The 60-year-old Swede stepped down as head coach of British Athletics on Wednesday, and while he says he doesn't have any plans, sources told The Canadian Press he will be named the new head coach at Athletics Canada.
Eriksson's resignation from British Athletics comes just seven months after he took the job.
He has lived in Canada since the 1980s and his wife and four daughters have remained there since he took over from Charles van Commenee following last year's London Olympics.
"This is a big disappointment but it could not have been foreseen six months ago, and Peter has been open with us on the personal challenges he faces," said performance director Neil Black, who will fill Eriksson's role ahead of the world championships in Moscow in August.
Eriksson, who will leave at the end of June, says "there is no bigger job in athletics anywhere in the world. At present I have no plans, but accept that if I am to take any other job in sport it will be a step down."
When contacted by The Canadian Press, Athletics Canada denied that Eriksson has been hired.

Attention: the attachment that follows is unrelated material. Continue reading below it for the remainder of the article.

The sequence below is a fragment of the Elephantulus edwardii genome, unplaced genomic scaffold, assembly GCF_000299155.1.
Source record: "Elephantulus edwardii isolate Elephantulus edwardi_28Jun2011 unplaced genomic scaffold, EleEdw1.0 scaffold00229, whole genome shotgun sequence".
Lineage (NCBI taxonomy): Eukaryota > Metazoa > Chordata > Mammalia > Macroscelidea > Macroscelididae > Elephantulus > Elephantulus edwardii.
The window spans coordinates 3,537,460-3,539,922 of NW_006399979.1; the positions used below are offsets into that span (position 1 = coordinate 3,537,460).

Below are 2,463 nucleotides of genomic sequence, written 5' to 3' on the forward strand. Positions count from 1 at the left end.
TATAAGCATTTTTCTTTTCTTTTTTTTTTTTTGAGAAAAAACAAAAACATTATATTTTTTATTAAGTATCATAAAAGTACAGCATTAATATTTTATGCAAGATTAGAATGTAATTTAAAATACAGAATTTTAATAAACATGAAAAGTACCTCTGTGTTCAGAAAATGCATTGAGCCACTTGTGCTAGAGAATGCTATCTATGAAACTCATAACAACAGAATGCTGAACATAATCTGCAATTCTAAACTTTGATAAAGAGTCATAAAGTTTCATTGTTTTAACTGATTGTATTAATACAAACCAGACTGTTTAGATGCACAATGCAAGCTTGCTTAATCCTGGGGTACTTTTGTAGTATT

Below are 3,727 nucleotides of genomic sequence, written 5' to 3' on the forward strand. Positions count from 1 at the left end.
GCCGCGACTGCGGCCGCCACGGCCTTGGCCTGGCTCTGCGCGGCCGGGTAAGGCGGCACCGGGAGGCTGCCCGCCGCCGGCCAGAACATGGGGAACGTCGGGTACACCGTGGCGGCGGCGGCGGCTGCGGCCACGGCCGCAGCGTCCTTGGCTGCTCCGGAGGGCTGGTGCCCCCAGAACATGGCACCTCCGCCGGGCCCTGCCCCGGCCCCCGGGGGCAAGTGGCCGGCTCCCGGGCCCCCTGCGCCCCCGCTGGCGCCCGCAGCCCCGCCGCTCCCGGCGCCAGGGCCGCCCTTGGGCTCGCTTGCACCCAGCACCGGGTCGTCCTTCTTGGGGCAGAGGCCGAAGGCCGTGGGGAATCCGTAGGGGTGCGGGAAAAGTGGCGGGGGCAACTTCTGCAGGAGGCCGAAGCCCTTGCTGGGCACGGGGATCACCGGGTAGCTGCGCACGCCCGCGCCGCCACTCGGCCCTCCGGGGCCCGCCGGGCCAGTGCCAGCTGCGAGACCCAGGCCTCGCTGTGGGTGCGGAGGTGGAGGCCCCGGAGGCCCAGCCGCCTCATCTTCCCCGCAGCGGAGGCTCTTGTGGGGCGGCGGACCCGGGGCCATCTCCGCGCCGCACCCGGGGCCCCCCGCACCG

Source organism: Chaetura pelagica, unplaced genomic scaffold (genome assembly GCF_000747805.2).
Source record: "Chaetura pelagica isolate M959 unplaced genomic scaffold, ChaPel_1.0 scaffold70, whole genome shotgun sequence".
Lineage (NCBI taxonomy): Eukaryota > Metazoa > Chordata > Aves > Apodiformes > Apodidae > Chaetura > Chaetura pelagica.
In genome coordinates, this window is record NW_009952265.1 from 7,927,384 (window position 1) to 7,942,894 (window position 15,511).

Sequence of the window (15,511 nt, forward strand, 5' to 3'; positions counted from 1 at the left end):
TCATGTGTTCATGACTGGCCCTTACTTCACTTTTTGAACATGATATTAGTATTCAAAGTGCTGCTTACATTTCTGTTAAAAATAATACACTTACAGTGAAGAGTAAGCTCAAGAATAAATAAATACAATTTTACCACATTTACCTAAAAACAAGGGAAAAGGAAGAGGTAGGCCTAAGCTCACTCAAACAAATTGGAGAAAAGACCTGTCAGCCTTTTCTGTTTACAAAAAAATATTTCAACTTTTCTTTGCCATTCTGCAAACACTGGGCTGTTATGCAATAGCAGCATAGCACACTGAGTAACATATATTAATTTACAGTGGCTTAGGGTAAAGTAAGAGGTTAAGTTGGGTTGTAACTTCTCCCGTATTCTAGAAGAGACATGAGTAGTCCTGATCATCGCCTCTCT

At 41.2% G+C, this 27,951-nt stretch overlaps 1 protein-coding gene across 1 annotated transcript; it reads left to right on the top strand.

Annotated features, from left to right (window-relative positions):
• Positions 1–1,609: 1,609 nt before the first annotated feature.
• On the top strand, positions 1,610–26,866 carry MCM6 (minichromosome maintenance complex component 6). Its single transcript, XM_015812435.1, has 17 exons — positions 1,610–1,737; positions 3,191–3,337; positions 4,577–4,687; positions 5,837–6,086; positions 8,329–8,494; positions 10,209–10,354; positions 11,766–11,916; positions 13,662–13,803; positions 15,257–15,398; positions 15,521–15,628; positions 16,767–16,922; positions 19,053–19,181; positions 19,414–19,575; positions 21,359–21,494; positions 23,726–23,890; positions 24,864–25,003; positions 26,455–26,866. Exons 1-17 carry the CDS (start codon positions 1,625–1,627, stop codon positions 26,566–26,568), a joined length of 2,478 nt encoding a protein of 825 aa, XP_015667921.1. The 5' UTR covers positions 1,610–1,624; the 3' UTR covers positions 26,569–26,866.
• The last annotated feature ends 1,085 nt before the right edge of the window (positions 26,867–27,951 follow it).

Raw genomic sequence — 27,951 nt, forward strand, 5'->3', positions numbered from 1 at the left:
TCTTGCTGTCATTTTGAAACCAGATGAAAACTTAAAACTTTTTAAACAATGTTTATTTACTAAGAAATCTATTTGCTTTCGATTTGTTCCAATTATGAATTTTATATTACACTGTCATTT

Born in Stockholm, the former speedskater moved to Canada in 1987 and became a highly regarded wheelchair racing coach. He was named Athletics Canada's coach of the year in 2008 after helping wheelchair racer Chantal Petitclerc to five gold medals and three world records at the Beijing Paralympics.
Before taking the head coach position in Britain, Eriksson spent four years as the coach of Britain's Paralympic team. Britain's Paralympic medal haul rose from 17 in Beijing to 29 in London, 11 of which were gold.
Athletics Canada cleaned house in January, firing head coach Alex Gardiner and chief high performance officer Martin Goulet following Canada's disappointing performance in London.
The organization named Scott MacDonald its new high performance director in March.
Canada had set a target of three athletics medals in London but fell short, coming away with just one — Derek Drouin's bronze in high jump.
— With files from The Associated PressSuggest a correction